Thirdly the final track on the album is an instrumental called Malaguena. This is a “Setzerised” version taking Brian into the classical Spanish guitar realms with a bit of jazz thrown in for added drama. But it truly demonstrates just how versatile he is as a guitarist.
2004 The Return Of The Stray Cats
This was the moment I was waiting for, the Stray Cats announced a European Tour after a 15 year hiatus. They toured right across Europe, each show was recorded and released on CD and the gig I attended in London was released on DVD. So if you didn't get to see the gig and would like to see Setzer in all his glory, the DVD is called Rumble In Brixton.
Even though the cats had aged a fair bit by now, they still had the same energy and passion as they worked through their past hits. Of course Setzer didn't disappoint, he played like a true virtuoso.
They did a final tour in 2008 called The Fairwell Tour, which ended abruptly due to Slim Jim Phantom falling off stage and breaking his wrist.
A Fine Balancing Act
By now, Setzer had followers in both the Rockabilly movement and for the Swing scene & he has continued to produce CD’s and perform shows for all his loyal fans right to this day.
As well as touring throughout the year he now does a regular yearly Christmas tour with his orchestra. They have released quite a few CD’s and a DVD based on this theme, the concerts are a sell out, can you think of a better way to party at Christmas?
He has recently announced that The Brian Setzer Rockabilly Riot will be headlining Viva LasVegas in 2016, so that’s going to be one to watch out for.
Personally I'd love to hear the announcement that The Stray Cats are going into the studio to record a new CD, that would be the cherry on the cake for me. I expect many others feel the same way “Brian are you reading this"?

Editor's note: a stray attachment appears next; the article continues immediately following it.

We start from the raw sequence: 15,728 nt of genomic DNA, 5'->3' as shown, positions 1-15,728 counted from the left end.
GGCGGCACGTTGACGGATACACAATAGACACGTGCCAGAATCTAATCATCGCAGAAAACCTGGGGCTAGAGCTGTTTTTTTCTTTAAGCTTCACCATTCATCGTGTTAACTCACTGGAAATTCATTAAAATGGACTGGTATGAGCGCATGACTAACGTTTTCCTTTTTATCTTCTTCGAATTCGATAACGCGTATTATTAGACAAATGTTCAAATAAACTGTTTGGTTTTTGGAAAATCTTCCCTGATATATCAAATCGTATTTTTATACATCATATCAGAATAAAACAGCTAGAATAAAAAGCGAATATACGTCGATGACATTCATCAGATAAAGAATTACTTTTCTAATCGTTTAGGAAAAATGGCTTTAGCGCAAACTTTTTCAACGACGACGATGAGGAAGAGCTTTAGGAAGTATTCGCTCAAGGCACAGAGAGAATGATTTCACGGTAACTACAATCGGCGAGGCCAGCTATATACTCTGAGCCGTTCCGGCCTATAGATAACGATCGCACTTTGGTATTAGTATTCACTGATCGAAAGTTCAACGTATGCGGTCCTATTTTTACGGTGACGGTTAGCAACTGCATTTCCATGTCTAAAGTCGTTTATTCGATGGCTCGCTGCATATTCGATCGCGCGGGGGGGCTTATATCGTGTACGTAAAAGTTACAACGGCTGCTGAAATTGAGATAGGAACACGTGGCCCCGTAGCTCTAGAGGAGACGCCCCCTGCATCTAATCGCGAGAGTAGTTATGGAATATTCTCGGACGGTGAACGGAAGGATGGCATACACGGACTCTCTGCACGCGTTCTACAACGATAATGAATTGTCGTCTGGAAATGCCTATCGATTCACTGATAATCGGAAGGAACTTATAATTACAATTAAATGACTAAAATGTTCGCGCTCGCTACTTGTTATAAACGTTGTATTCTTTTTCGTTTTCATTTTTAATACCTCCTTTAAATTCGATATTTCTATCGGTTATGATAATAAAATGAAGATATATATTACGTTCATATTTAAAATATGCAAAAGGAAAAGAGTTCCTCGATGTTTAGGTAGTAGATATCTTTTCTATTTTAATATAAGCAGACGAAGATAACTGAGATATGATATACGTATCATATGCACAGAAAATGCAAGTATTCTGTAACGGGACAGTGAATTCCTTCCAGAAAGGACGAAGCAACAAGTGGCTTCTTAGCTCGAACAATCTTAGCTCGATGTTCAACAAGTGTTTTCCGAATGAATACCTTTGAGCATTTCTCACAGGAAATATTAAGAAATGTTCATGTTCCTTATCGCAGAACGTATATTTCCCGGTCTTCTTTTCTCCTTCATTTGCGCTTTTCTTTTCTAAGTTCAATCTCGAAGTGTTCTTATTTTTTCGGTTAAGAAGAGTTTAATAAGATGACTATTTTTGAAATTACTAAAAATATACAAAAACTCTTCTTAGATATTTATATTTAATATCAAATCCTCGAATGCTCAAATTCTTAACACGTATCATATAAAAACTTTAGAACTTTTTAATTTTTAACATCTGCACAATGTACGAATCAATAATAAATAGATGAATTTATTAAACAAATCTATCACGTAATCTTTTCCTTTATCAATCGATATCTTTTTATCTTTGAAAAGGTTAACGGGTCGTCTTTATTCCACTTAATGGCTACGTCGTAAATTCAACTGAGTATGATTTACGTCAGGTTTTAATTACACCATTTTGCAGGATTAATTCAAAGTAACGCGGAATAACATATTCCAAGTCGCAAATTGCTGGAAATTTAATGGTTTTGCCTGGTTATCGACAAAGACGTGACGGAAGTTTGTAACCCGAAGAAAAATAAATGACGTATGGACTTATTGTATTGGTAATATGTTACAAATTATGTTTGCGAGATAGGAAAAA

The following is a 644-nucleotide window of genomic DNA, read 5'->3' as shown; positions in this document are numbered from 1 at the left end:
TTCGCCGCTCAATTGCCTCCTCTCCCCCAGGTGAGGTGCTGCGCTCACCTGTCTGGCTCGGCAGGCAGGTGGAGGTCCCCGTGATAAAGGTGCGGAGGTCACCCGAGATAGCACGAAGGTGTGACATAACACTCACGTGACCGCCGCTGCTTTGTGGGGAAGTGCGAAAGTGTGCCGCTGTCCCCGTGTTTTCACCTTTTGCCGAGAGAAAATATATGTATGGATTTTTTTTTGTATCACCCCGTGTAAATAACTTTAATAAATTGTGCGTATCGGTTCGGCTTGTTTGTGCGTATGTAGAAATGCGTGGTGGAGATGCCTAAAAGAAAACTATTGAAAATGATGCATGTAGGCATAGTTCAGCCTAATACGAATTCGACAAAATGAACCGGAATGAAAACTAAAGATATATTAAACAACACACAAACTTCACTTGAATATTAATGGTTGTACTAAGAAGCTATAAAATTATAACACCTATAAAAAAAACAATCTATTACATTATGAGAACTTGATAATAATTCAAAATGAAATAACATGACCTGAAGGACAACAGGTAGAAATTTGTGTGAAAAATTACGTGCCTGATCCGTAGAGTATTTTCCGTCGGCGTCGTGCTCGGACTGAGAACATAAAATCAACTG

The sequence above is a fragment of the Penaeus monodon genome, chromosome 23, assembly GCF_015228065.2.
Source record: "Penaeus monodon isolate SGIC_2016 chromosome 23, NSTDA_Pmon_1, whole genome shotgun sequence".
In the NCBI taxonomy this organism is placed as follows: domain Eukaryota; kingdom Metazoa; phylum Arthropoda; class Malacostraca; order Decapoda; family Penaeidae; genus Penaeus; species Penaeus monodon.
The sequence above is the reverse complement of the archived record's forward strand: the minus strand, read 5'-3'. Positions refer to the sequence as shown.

Brian is renowned for playing Gretsch guitars almost exclusively through his career, but he has occasionally deviated from the path.
I saw him play a Gibson Super 400 & a D'Angelico with his Orchestra. He is also a pretty good banjo player, it seems there are few limits to his talent.
His amp of choice is a 1963 6G6-B Fender Bassman and he also uses a Roland RE-301 Chorus Echo
Here is a video filmed at Brian’s house no less, showing off his guitar collection.
Learning To Play Like Setzer
First of all, how much time do you have? You may get to learn a few of his songs, but to play to the same standard would take many years of hard study. Brian reads music, which helps as he will know every note on the fretboard.
He is a very good finger picker ranging from Merle Travis Picking, Chet Atkins right through to Scotty Moore. He also plays a lot of bebop even in the rockabilly stuff, as many of the 50's artists did also. Bebop is probably one of the hardest guitar styles to master. You're going to need to know many chords and inversions of those chords and the corresponding arpeggios, modes and scales.
Then you can throw in some country and blues and you might be a quarter of the way there.
Then you're going to need to develop a very fast and precise flat picking technique and once you have all these elements down, you have to develop a way to use it all in a musical way. This is what makes Brian Setzer such a good player. You can know as many chords and scales as you like, but making them sound musical and interesting is an art in itself.
Something else I always try to point out to a novice guitarist that has aspirations to play like a particular player, in this case Brian Setzer. I always advise the student to research the player and find out who their hero's are and study them also. Not only will you achieve your goals, you will surpass them this way.
I will be adding many learning and study resources to help you obtain your guitar goals as the site builds out, so check back often.
For a complete discography of Brian Setzers work, please click here.